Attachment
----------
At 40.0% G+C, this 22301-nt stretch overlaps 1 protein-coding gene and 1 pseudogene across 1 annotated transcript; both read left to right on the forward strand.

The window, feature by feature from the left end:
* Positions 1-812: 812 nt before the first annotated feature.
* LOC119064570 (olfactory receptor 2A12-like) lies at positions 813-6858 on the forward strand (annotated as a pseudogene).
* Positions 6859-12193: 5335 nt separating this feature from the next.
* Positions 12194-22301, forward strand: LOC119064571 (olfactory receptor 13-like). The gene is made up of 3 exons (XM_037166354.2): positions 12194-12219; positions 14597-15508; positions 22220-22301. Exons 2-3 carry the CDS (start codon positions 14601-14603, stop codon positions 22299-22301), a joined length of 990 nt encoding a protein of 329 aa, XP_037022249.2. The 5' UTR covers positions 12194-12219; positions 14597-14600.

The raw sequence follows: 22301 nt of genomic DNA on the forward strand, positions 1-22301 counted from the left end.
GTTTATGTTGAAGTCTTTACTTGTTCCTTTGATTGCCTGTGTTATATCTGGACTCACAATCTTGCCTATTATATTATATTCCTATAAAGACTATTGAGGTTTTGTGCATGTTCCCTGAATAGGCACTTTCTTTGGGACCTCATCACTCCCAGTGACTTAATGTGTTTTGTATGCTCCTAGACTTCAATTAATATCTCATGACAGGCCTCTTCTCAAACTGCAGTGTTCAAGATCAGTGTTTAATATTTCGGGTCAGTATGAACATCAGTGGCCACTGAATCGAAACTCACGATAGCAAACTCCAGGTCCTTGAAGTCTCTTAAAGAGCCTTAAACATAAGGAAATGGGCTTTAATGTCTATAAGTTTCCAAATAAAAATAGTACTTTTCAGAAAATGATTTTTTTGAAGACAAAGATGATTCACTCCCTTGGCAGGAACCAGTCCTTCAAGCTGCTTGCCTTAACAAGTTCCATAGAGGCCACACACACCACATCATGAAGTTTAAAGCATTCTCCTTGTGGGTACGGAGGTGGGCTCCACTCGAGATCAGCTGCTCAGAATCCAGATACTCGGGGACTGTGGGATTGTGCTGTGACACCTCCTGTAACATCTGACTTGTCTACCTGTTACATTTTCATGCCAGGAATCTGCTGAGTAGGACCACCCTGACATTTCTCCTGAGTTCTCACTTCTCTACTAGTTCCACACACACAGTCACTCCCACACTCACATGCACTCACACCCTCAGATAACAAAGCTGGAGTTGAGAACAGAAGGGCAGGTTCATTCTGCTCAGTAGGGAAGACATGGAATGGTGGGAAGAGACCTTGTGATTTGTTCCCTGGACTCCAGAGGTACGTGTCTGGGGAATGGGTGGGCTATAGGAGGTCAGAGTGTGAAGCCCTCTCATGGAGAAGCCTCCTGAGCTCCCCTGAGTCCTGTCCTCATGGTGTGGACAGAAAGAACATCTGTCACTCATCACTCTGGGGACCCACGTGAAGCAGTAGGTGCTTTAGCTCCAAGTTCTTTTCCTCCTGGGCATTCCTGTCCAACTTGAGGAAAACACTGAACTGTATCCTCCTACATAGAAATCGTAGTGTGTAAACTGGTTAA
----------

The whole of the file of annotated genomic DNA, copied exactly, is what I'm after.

At 40.0% G+C, this 22301-nt stretch overlaps 1 protein-coding gene and 1 pseudogene across 1 annotated transcript; both read left to right on the forward strand.

The window, feature by feature from the left end:
* Positions 1-812: 812 nt before the first annotated feature.
* LOC119064570 (olfactory receptor 2A12-like) lies at positions 813-6858 on the forward strand (annotated as a pseudogene).
* Positions 6859-12193: 5335 nt separating this feature from the next.
* Positions 12194-22301, forward strand: LOC119064571 (olfactory receptor 13-like). The gene is made up of 3 exons (XM_037166354.2): positions 12194-12219; positions 14597-15508; positions 22220-22301. Exons 2-3 carry the CDS (start codon positions 14601-14603, stop codon positions 22299-22301), a joined length of 990 nt encoding a protein of 329 aa, XP_037022249.2. The 5' UTR covers positions 12194-12219; positions 14597-14600.

The raw sequence follows: 22301 nt of genomic DNA on the forward strand, positions 1-22301 counted from the left end.
GTTTATGTTGAAGTCTTTACTTGTTCCTTTGATTGCCTGTGTTATATCTGGACTCACAATCTTGCCTATTATATTATATTCCTATAAAGACTATTGAGGTTTTGTGCATGTTCCCTGAATAGGCACTTTCTTTGGGACCTCATCACTCCCAGTGACTTAATGTGTTTTGTATGCTCCTAGACTTCAATTAATATCTCATGACAGGCCTCTTCTCAAACTGCAGTGTTCAAGATCAGTGTTTAATATTTCGGGTCAGTATGAACATCAGTGGCCACTGAATCGAAACTCACGATAGCAAACTCCAGGTCCTTGAAGTCTCTTAAAGAGCCTTAAACATAAGGAAATGGGCTTTAATGTCTATAAGTTTCCAAATAAAAATAGTACTTTTCAGAAAATGATTTTTTTGAAGACAAAGATGATTCACTCCCTTGGCAGGAACCAGTCCTTCAAGCTGCTTGCCTTAACAAGTTCCATAGAGGCCACACACACCACATCATGAAGTTTAAAGCATTCTCCTTGTGGGTACGGAGGTGGGCTCCACTCGAGATCAGCTGCTCAGAATCCAGATACTCGGGGACTGTGGGATTGTGCTGTGACACCTCCTGTAACATCTGACTTGTCTACCTGTTACATTTTCATGCCAGGAATCTGCTGAGTAGGACCACCCTGACATTTCTCCTGAGTTCTCACTTCTCTACTAGTTCCACACACACAGTCACTCCCACACTCACATGCACTCACACCCTCAGATAACAAAGCTGGAGTTGAGAACAGAAGGGCAGGTTCATTCTGCTCAGTAGGGAAGACATGGAATGGTGGGAAGAGACCTTGTGATTTGTTCCCTGGACTCCAGAGGTACGTGTCTGGGGAATGGGTGGGCTATAGGAGGTCAGAGTGTGAAGCCCTCTCATGGAGAAGCCTCCTGAGCTCCCCTGAGTCCTGTCCTCATGGTGTGGACAGAAAGAACATCTGTCACTCATCACTCTGGGGACCCACGTGAAGCAGTAGGTGCTTTAGCTCCAAGTTCTTTTCCTCCTGGGCATTCCTGTCCAACTTGAGGAAAACACTGAACTGTATCCTCCTACATAGAAATCGTAGTGTGTAAACTGGTTAA